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Application Of Miranda V. Arizona: When & Why The Police Must Advise You Of Your Rights
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The situation when a Miranda warning is when you have been taken into custody & you are being subjected to a custodial interrogation. The United States Supreme Court has ruled that in custody means that the individual being detained doesn't have the right to terminate the police/citizen encounter and to leave whenever they choose to, even though they aren't yet under arrest for any crime. Miranda Warnings are standard before any questioning is done of a suspect about a crime. If a suspect implicates himself in response to any in custody questioning without having been advised of his Miranda Rights, the statement or comment is usually not admissible or usable in court. General questions concerning your address, birth date, and name can be asked without a Miranda Warning being given.
Miranda Warnings are now required to be a mandatory reading as they are now because of the court case of Miranda versus Arizona. The Supreme Court ruled on this case in 1966 in order to help protect the 5th Amendment rights of all individuals including suspects and to ensure self incrimination was not obtained by coercive interrogation methods. The precise language contained in the Miranda Warning were not established by the United States Supreme Court, but were given as a general guideline to follow. At a minimum, the Miranda Warnings must state that the rights of the suspect are; to remain silent, if he or she chooses to make a statement without a lawyer, what can be used in court by the prosecution, to have an attorney with them throughout questioning and at every critical stage of the criminal process, & that attorney can be appointed and paid for by the State if they can't afford a private attorney. Miranda warnings were not intended to be read or spoken in any order as long as the rights are given and understood. Most police officers, in practice, read the rights from a preprinted card so as to insure accuracy. Miranda must be given in a way that the suspect can understand & it is essential to ask the suspect if he or she understands the rights that were read to him or her. A silent suspect is not a waiver of the rights. However, if the suspect provides an unclear answer, it might present problems later in court.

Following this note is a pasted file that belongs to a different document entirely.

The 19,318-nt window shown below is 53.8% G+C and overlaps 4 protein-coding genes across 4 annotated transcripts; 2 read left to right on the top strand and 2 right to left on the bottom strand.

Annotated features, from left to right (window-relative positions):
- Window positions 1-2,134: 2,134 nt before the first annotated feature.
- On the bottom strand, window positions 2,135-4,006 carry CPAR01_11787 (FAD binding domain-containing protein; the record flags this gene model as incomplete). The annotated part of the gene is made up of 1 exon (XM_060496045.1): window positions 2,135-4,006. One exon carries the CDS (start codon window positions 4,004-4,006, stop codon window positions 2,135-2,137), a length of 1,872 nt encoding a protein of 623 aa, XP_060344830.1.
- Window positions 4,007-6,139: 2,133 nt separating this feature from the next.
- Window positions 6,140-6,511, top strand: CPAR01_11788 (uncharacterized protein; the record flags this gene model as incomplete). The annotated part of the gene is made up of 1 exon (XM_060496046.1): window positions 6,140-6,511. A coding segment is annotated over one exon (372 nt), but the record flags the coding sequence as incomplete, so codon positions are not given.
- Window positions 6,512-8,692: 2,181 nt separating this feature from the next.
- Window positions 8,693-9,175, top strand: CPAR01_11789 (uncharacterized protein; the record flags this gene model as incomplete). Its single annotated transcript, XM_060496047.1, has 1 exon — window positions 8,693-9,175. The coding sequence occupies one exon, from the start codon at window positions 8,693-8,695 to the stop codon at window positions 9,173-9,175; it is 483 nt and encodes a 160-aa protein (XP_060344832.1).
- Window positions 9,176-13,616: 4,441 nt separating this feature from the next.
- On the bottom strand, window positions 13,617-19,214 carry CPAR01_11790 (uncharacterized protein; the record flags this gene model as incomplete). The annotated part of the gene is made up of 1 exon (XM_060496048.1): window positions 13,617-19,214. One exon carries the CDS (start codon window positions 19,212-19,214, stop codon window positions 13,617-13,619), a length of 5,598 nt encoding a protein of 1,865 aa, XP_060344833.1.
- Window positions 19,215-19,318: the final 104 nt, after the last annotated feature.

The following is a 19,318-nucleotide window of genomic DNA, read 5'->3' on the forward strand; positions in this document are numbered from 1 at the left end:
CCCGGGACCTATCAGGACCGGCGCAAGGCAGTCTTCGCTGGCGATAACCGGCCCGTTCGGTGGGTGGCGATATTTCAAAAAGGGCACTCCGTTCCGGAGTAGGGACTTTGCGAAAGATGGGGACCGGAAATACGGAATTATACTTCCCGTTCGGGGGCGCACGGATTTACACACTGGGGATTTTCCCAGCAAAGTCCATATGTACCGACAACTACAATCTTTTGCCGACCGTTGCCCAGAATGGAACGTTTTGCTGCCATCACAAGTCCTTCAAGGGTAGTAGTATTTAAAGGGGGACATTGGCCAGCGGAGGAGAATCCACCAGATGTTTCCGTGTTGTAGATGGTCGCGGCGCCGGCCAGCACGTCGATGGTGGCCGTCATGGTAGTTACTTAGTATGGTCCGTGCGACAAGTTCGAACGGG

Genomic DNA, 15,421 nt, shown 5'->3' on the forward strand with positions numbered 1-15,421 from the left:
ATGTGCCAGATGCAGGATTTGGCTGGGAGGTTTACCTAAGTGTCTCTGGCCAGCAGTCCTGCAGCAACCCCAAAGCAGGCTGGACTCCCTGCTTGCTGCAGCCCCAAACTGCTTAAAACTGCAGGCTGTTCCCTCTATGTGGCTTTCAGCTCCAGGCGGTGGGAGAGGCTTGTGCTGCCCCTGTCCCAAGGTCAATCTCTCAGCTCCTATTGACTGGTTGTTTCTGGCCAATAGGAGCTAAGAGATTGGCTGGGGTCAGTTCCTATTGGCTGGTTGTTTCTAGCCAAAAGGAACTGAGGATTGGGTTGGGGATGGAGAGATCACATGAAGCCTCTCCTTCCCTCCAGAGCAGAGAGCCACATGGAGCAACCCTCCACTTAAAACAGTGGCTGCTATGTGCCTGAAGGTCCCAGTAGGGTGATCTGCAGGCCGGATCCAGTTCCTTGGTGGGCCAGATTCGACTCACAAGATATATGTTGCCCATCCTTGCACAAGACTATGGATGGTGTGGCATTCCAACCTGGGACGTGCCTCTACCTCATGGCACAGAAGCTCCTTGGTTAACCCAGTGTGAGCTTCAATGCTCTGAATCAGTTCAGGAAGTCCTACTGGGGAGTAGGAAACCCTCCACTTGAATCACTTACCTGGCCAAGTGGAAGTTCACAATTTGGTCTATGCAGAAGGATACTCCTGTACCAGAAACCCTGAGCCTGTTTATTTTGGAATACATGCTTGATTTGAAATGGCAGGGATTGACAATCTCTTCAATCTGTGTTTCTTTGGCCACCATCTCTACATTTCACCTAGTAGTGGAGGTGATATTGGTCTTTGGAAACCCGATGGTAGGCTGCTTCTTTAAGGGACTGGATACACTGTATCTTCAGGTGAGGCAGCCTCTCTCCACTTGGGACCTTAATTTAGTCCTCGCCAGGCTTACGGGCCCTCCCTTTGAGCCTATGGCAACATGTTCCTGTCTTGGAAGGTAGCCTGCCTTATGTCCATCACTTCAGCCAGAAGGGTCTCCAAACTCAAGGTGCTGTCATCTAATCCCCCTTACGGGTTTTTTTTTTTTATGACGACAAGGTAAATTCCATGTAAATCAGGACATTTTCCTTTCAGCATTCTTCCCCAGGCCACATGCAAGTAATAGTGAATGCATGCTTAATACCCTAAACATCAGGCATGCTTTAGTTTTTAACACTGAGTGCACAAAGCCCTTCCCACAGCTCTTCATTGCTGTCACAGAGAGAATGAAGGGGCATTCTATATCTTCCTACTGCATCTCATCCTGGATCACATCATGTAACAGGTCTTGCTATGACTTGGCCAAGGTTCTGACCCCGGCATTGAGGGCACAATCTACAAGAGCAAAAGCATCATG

Miranda v. Arizona was against a man whose name was Ernesto Miranda. Mr. Miranda was being accused of kidnapping and rape. While he was being questioned by the police, he confessed to both charges. Unfortunately, there was no lawyer present & he was not informed of his right to an attorney prior to giving his confession. There was no other evidence in the case tying Mr. Miranda to the crime and he was convicted based on his confession alone. Three years after his conviction, the Supreme Court ruled that Mr. Miranda was being frightened by the detective investigating him and therefore gave the confession involuntarily. Ernesto Miranda was released from custody and was later retried and this time additional witnesses & evidence was used to convict him & Mr. Miranda went back to prison to serve an additional eleven years. On a weird twist of fate, the man that was to kill Mr. Miranda in prison was read Miranda rights and that individual asserted his right to.
The television police shows have given the public the impression that Miranda Warnings must be read in every case. The Miranda Warnings are so ingrained in our culture that the majority of Americans can recite the warnings from their memory. However, Miranda warnings are only necessary when law enforcement are going to interrogate a suspect and keep them detained at the local station or in the police car after detention. It is perfectly legal for a police officer to arrest an individual and not inform him or her of his or her rights if the officer does not intend to question the suspect. If interrogation becomes necessary after that arrest, then the suspect will be advised of his rights. It is important for citizens to know those rights & when they are to be given that way, their Fifth Amendment Rights will be protected.
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